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43 The primary benefit of the Phlash is that it provides a low- cost, easy link aimed primarily at visitors, between downtown Philadelphia's historic destinations and the city's cultural attractions, a distance of approximately 2 miles. The addition of a "leg" from the cultural attractions to the zoo and chil- dren's museum west of the downtown area has resulted in ridership increases. The primary drawback of the downtown circulator is fund- ing, with a significant subsidy needed from the state. Other drawbacks include its seasonal nature, with no service from November through April, and the difficulty meeting head- ways consistently owing to downtown traffic. FIGURE 14 Phlash vehicle. Changes in downtown have not affected operation signifi- cantly. The TMA has adjusted Phlash stops to incorporate The Phlash charges a fare of $2.00. An all-day PhlashPass new destinations and extended the route, as noted earlier. is available for $5.00 and an all-day Family PhlashPass costs $10.00. Seniors and children under five always ride free. In The TMA would not change any aspect of the Phlash's 2009, the Phlash began accepting SEPTA passes. There are design and implementation. Funding is the major issue. The several stops where passengers can transfer to a SEPTA bus. TMA offers a single lesson learned through its implementa- Also, the Phlash stops at downtown's two multi-modal transit tion and operation of the Phlash; a subsidy is required for stations with access to regional rail, subway, and trolley lines. operation, because the circulator does not make money. The TMA markets the Phlash extensively in various ways. The Central Philadelphia TMA's advice to another agency It prints thousands of brochures and provides them to muse- trying to replicate its program is to identify a funding source ums, hotels, and the convention center. A Phlash video is to subsidize operation of the downtown circulator. Success is shown in hotel rooms, at the convention center, and on the vehi- measured by ridership and also by the number of satisfied rid- cles themselves (see the video at http://www.centercityphila. ers. The TMA always has survey cards available on the street- org/about/CPTMA.php). There are advertisements in WHERE cars and asks drivers to encourage passengers to fill them out magazine (distributed in hotels and elsewhere), website pro- and return them. The contractor continuously trains drivers on motions, and special "Phlash Day" events throughout the sea- various aspects of customer service. Rider satisfaction is the son, occasional press releases, and a Park `n Ride discount at TMA's most important goal; making visitors to Philadelphia various parking facilities. State grants of approximately feel welcome and putting them at ease on how to get around $850,000 per year support the marketing efforts. to all the major attractions. Governor Rendell appointed an advisory group when the DISTRICT DEPARTMENT OF TMA assumed responsibility for the Phlash. After the first TRANSPORTATION--WASHINGTON, DC year of TMA operation, the group was convinced that the TMA could run the circulator. Members of the advisory group are now members of the TMA Transportation Committee. The TMA has occasionally received requests for weekend- only service or a shortened route serving the cultural institu- tions along the Benjamin Franklin Parkway and the zoo, but without additional financial support from these destinations, operating the Phlash between November and April is cost- The District DOT (DDOT) funds and oversees the DC Circu- prohibitive. lator network in Washington, D.C. The District of Columbia pays Metro (Washington Metropolitan Area Transit Author- Funding and the inability to identify a long-term funding ity) a management fee to manage the DC Circulator service, source are the major constraints. There is concern regarding and Metro contracts out the actual 45-bus operation to a pri- continuation of the state grants supporting the Phlash when vate contractor. Metro is the regional transit agency in the Governor Rendell leaves office at the end of 2010. The TMA Washington D.C. area. It operates 1,261 peak buses directly and SEPTA have discussed the possibility of the transit agency and another 24 under contract, along with 830 heavy rail vehi- assuming responsibility, but no decision had been reached at cles in a service area with a population of 1.3 million. Annual the time of this review. ridership on all Metro services is 425 million.

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44 Circulator Origins and Operation character. Today's circulator includes five color-coded routes, shown in Figure 15. The DC Circulator began with the District of Columbia's desire to provide better connections in downtown. The concept had The Orange Route (Georgetown to Union Station) been studied for years, and the Downtown Business Improve- operates every day between 7 a.m. and 9 p.m., with late ment District was interested. The National Capital Planning night service between Georgetown and downtown until Commission was another early proponent of a downtown cir- midnight Sunday through Thursday and 2 a.m. Friday culator. DDOT worked with Metro to identify potential fund- and Saturday. ing sources, and the DC Circulator began operation in 2005. The Green Route serves Woodley Park, AdamsMorgan, and the McPherson Square Metro station. This route The first routes focused on the core of downtown, Union operates every day between 7 a.m. and midnight, with Station, and Georgetown. In 2009, the DC Circulator system late-night service until 3:30 a.m. on Friday and Satur- expanded to serve neighborhoods that are more residential in day nights. Ordway St NW Rock Creek Georgia Ave/ Cleveland Kling Petworth Park le Rd NW Macomb St NW Mt P Park Ward Catholic Brookland- Ad Park Rd NW University Co CUA leas am NW of America Pl NW er St nn Lamont St NW sM rk Rd Irving St NW an ect Pa ill Kilbourne Pl NW t St 7th St NE 8th St NE Columbia icu NW Rd Kenyon St NW NW Heights tA Cl Cathedral Ave NW NW Irving St NW 34th St NW ev ve ela WOODLEY NW nd PARK NW Av Harvard St NW Michigan Ave BROOKLAND/ Georgia Ontario Sherman Av e N Woodley Park-Zoo/ Rd NW W NORTHEAST W Adams Morgan R dN bia McMillan Franklin St NE 14th St NW 13th St NW 15th St NW lum 16th St NW Calvert St NW Reservoir Co Naval Ave NW e NW Bryant St NW Rhode Observatory EM M Island Ave ek ADAMS 15th St NW BA ass SS ach Cre MORGAN U St/African-Amer 29 ck 2nd St NW W St NW Y us Ro 3rd St NE 5th St NE 4th St N 4th St NE RO et Civil War Memorial/ V St NW W ts A KALORAMA Cardozo 1 ve HEIGHTS U St NW Flor U St NW W NW ida W eN T St N U STREET/ Ave W W T St NW Av NW CARDOZO NW Shaw- A ve N ire Howard land ve S St NW SHAW S St NW sh R St N de Is tA W Univ Rho mp Oak Hill New Sheridan R St NW R St NW on Ha Cemetery 50 rm 17th St NW GEORGETOWN Circle NE w 1st St NW 6th St NW 5th St NW 7th St NW 9th St NW Jers Q St NW Q St NW Ave Ne Ve Q St NW ork ew Y ey A Dupont P St NW Logan P St NW N 29th St NW 30th St NW 28th St NW NE 31st St NW 22nd St NW 33rd St NW 11th St NW 34th St NW 23rd St NW 12th St NW 35th St NW 10th St NW Circle 24th St NW Circle ve N O St NW St DUPONT Scott 6th W CIRCLE Thomas N St NW New Flor Circle ida Mt Vernon Sq-7th St/ Ave M St NW CircleMa Convention Center M St NW York Ave NE Canal Rd NW ssac White Farragut h uset 1 Washington ts A N Capitol St NE hurst L St NW 27th St NW North ve N L St NE 4th St NW 8th St NE 7th St NE 3rd St NE Fwy 2nd St NE 4th St NE Circle W 50 DC K St NW 29 K St NW K St NE I St NW 395 I St NE VIR Geo Farragut CHINATOWN H St NW Union FOGGY McPherson GIN West Metro Station rge Foggy BOTTOM Square IA Center Gallery Place - Bottom/ 19th St NW 18th St NW Wa Chinatown Potomac Ri 17th St NW Columbus 14th St NW GWU Judiciary 1st St NW shi The White House Theodore PENN Square Circle ngt Roosevelt Penn QUARTER Mas sylva sac on Island Vir nia A hus 66 gin ve NW W ver eN etts Mem Ave ia Archives- rg Federal Av Ave C St NE ial B NW Navy Mem'l NE lt Memor na Constitution Ave NW oria Rooseve Triangle is i a Theodore 50 Constitution Ave NW ou l Pk 50 Little L Madison Dr NW NW NE y Island 1 Smithsonian NATIONAL MALL CAPITOL E Capitol St NE Reflecting Pool rg Jefferson Dr SW SW SE HILL A St SE 110 rial B nM e mo Independence Ave SW gto Kutz Brg Arlington/ Arlin Federal Eastern 4th St SW 4th St SE 6th St SW C St SW 2nd St SE 3rd St SE Cemetery Center SW Market Oh D St SW io Tidal r Columbia Dr L'Enfant 395 Capitol D Basin orial Island SW rg Plaza E St SW South Mem Je lB E St SE SW ria 7th St SE ffe mo rso G St SW G St SE St Ge Me Southeast nD or se Fwy I St S th ge DC Po Ca Ma E 14 is Ohio ine av tom rg New W I St SW nc lB 1 W is as ac Av Eisenhower Dr 395 a Dr r SW ashi Waterfront/ K St SE ria Hw hi Ri F eS Marshall Dr ng Navy Jers ve mo n VI W SEU L St SE y to gto RG r d Yard Me n nC IN Blv M St SW ey A Me AI au 110 m ha nn SOUTHWEST/ Oh be ton or el ve S Tingey St am io ial WATERFRONT N St SW Washington Dr hing ch Pk Navy Yard SW Ro y Nationals E r O St SW Park nD Was to Pat P St SW Colum 27 Fort Lesley Q St SW Anaco bia P J McNair stia Riv ike er Pentagon 395 1st Ave SW 5th Ave SW 2nd St SW 1st St SW 244 Effective October 2009 FIGURE 15 DC Circulator map.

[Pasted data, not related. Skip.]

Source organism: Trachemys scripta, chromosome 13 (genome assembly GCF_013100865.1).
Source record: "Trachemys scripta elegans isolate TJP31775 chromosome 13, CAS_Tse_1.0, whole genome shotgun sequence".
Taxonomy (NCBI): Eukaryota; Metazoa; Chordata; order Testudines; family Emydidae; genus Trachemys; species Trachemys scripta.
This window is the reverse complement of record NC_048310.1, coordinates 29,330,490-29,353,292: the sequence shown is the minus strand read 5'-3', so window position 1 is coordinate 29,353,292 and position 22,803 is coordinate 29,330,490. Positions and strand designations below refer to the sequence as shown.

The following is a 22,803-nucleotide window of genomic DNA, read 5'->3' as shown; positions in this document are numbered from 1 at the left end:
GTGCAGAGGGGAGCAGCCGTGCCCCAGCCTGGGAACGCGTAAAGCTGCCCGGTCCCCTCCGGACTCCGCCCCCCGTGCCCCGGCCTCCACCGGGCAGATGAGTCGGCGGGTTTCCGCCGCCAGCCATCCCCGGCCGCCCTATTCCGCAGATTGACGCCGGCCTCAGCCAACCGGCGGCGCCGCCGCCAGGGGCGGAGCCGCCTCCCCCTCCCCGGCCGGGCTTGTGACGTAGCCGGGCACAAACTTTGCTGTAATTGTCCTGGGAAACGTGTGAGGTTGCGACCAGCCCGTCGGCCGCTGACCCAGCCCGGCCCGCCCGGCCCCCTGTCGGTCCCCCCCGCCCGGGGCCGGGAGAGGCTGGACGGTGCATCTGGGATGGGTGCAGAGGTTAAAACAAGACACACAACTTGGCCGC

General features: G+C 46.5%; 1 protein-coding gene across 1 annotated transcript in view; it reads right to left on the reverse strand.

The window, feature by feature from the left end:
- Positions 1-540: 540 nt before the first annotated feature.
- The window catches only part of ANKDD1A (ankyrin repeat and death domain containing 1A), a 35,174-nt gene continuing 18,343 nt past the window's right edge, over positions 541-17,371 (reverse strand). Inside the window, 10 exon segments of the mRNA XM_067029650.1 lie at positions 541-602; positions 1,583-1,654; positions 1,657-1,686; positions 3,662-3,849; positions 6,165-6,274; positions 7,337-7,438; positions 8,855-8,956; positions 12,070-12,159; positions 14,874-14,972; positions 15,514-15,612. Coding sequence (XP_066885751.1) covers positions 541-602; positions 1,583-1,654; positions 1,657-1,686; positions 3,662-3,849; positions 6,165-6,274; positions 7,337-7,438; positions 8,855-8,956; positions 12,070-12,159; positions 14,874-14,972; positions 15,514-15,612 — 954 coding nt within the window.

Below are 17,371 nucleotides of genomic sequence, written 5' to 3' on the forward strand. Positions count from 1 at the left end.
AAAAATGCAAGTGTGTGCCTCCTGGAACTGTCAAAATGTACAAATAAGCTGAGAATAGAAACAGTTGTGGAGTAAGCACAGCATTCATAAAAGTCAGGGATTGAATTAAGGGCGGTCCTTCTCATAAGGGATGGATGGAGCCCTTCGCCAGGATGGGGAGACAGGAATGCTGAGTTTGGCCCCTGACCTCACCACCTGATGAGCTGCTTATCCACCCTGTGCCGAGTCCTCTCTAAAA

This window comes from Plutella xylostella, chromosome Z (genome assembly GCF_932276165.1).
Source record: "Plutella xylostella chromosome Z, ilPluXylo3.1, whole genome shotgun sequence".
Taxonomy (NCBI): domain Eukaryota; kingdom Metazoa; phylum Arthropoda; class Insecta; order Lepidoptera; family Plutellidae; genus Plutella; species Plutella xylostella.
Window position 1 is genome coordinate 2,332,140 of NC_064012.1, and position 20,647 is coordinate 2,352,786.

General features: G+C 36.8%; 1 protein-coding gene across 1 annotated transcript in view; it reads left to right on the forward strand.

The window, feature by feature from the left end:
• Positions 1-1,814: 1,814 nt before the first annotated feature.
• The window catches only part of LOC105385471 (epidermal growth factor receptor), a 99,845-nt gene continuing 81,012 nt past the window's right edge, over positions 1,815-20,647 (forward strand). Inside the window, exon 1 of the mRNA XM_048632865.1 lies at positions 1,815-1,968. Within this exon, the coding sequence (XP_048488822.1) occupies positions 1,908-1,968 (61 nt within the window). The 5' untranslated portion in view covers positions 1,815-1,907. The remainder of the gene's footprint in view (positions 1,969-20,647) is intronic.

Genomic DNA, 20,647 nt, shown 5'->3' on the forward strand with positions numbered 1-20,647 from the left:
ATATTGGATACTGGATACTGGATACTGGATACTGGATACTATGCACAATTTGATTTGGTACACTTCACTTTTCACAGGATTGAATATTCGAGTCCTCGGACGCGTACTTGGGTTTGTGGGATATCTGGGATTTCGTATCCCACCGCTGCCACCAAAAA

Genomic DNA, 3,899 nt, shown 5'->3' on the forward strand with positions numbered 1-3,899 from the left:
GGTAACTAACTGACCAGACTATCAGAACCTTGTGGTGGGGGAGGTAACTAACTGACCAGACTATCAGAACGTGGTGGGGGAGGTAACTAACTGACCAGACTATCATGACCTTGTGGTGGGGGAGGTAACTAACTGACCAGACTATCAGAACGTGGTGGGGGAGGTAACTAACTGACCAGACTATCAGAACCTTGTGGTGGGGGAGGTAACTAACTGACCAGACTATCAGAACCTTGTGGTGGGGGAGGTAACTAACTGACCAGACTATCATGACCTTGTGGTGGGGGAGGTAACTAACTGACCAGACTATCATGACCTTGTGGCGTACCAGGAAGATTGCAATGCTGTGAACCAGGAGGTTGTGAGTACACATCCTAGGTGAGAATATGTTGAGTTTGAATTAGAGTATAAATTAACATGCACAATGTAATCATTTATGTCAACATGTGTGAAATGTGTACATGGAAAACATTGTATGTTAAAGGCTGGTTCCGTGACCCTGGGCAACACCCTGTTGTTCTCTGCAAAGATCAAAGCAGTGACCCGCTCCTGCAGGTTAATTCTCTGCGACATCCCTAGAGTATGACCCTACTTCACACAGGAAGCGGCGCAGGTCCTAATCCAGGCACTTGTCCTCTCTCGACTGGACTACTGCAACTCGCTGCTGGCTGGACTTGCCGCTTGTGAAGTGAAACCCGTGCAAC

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45 The Purple Route (Smithsonian to the National Gallery Ridership is heaviest on weekdays, with more than of Art loop) operates on weekends between 10 a.m. and 13,500 riders on a typical weekday. Saturday ridership aver- 6 p.m. ages almost 9,000 and Sunday ridership is 6,500. The Red Route (Convention Center to the Southwest Waterfront) operates every day between 6 a.m. and 7 p.m. The DC Circulator has gathered information on the age The Blue Route (Union Station to the Navy Yard via and trip purpose of its riders, with the majority of riders Capitol Hill) operates weekdays between 6 a.m. and between the ages of 25 and 49. Customers use the DC Circu- 7 p.m. Additional service is provided for Washington lator for multiple purposes, with recreation, shopping and din- Nationals evening and weekend home games at Nation- ing, and work commute ranking highest among trip purposes als Park. The DC Circulator charges a fare of $1.00, less than the cash fare on Metro. DC Circulator passes and transfers are The primary market for the DC Circulator is downtown available, and the circulator also accepts Metro transfers, employees. As the circulator system has expanded the mar- monthly passes, and SmarTrip cards. Several stops offer kets served have also changed. Employees are the predomi- transfer connections to Metro. nant market during peak commute hours and during lunch, but the focus shifts to entertainment at night. The DC Circu- DDOT recognized early on that transit agencies are not lator's main purposes are to encourage public transit use by marketing experts and has relied on the marketing expertise of employees, improve general mobility through downtown, its business community partners. Marketing efforts include provide a connection between Union Station and the down- use of the website, cross-promotion with area business town core, provide a way for visitors and tourists to get improvement districts, where the buses have advertisements around, and serve residential areas in or near downtown. featuring local businesses, brochures, and partnerships with hotels and conventions. Each DC Circulator route operates every 10 min. Specially purchased Van Hool buses are used on Circulator routes. The The 2009 expansion of service has created new stakehold- original 29 buses are 40 ft in length, and the newer 14 vehi- ers. The original routes were concentrated in two of the city's cles are 30-ft buses that are easier to maneuver through resi- wards, but current routes serve four wards. The city funds all dential neighborhoods. The buses are branded, as shown in costs of the DC Circulator and funding is subject to annual Figure 16. The city purchases the vehicles and the contractor appropriation; therefore, a broader base of support is promis- maintains them. ing in terms of funding stability. DDOT and the city have been aggressive in searching out unused capital funds for use DDOT opted for the Van Hool buses because their dis- on the circulator. Even so, funding is the major constraint. tinctive, modern appearance helps them to stand out in downtown. Feedback from riders has been very positive. DDOT sees several benefits accruing as a result of the DC Circulator. Public perception toward transit has improved The DC Circulator routes were designed to connect spe- greatly owing to frequent service, strong branding, great cus- cific destinations and thus have fewer stops than a typical tomer service, and easy-to-understand routes. Linkages to transit route. This improves the speed of the service, and downtown destinations have improved; it is much easier to leaves the impression among riders that you can get any- travel between some of the most important activity centers where within 10 min. without having to transfer. Cross promotions with business improvement districts has created a positive linkage between local businesses and transit serving those businesses. Busi- ness improvement district members are enthusiastic support- ers of the DC Circulator. The primary drawback of the DC Circulator is that it is a victim of its own success in terms of its popularity leading to requests for circulators in neighborhoods all over the city, whether or not the demand is sufficient to justify service. The changing role of downtown has definitely affected the design of the DC Circulator routes. The circulator's primary market continues to be employees in downtown, but it has attracted a broader market that includes tourists, visitors, and residents. Each route has developed its own character, depend- ing on the neighborhoods and areas it serves. The one aspect of the DC Circulator's design and imple- FIGURE 16 DC Circulator vehicle. mentation that DDOT would change is that it would have